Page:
Books | Fiction / Literary
Named one of the best books of 2017 by The Los Angeles Times, The Boston Globe, PopSugar, Financial Times, Chicago Review of Books, Huffington Post, San Francisco Chronicle, Thrillist, Book Riot, National Post (Canada), Kirkus and Publishers WeeklyFrom the author of the Southern Reach Trilogy comes Jeff VanderMeer's Borne, a story about two humans and two creatures. “Am I a person?” Borne asked me.“Yes, you are a person,” I told him. “But like a person, you can be a weapon, too.” In Borne, a young woman named Rachel survives as a scavenger in a ruined city half destroyed by drought and conflict. The city is dangerous, littered with discarded experiments from the Company—a biotech firm now derelict—and punished by the unpredictable predations of a giant bear. Rachel ekes out an existence in the shelter of a run-down sanctuary she shares with her partner, Wick, who deals his own homegrown psychoactive biotech.One day, Rachel finds Borne during a scavenging mission and takes him home. Borne as salvage is little more than a green lump—plant or animal?—but exudes a strange charisma. Borne reminds Rachel of the marine life from the island nation of her birth, now lost to rising seas. There is an attachment she resents: in this world any weakness can kill you. Yet, against her instincts—and definitely against Wick’s wishes—Rachel keeps Borne. She cannot help herself. Borne, learning to speak, learning about the world, is fun to be with, and in a world so broken that innocence is a precious thing. For Borne makes Rachel see beauty in the desolation around her. She begins to feel a protectiveness she can ill afford. “He was born, but I had borne him.”But as Borne grows, he begins to threaten the balance of power in the city and to put the security of her sanctuary with Wick at risk. For the Company, it seems, may not be truly dead, and new enemies are creeping in. What Borne will lay bare to Rachel as he changes is how precarious her existence has been, and how dependent on subterfuge and secrets. In the aftermath, nothing may ever be the same.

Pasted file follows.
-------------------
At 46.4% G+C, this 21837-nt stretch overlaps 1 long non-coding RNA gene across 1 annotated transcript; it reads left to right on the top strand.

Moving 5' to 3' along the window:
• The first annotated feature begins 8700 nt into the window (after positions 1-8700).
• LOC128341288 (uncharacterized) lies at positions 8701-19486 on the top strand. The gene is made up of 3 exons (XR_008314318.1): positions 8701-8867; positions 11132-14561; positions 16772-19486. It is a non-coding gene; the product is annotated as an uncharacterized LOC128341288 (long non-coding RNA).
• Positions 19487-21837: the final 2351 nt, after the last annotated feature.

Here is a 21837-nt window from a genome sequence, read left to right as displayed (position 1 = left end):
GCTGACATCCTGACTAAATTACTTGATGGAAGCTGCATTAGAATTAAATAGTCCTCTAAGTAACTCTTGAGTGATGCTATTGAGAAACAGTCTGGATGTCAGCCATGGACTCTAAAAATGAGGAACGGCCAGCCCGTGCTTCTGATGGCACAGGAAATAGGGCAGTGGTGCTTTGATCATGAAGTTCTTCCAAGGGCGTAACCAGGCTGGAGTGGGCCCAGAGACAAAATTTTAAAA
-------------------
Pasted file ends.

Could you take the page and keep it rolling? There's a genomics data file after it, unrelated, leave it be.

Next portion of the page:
Farrar, Straus and Giroux
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"While Borne struggles to gain momentum in the first act, its other two acts prove to shine more, as it delves into the oddly intriguing post-apocalyptic setting full of diverse ecological biology that’s both weird and cool at the same time! The human element is touching and the idea of finding a new purpose through something resonates so well! 8.25/10"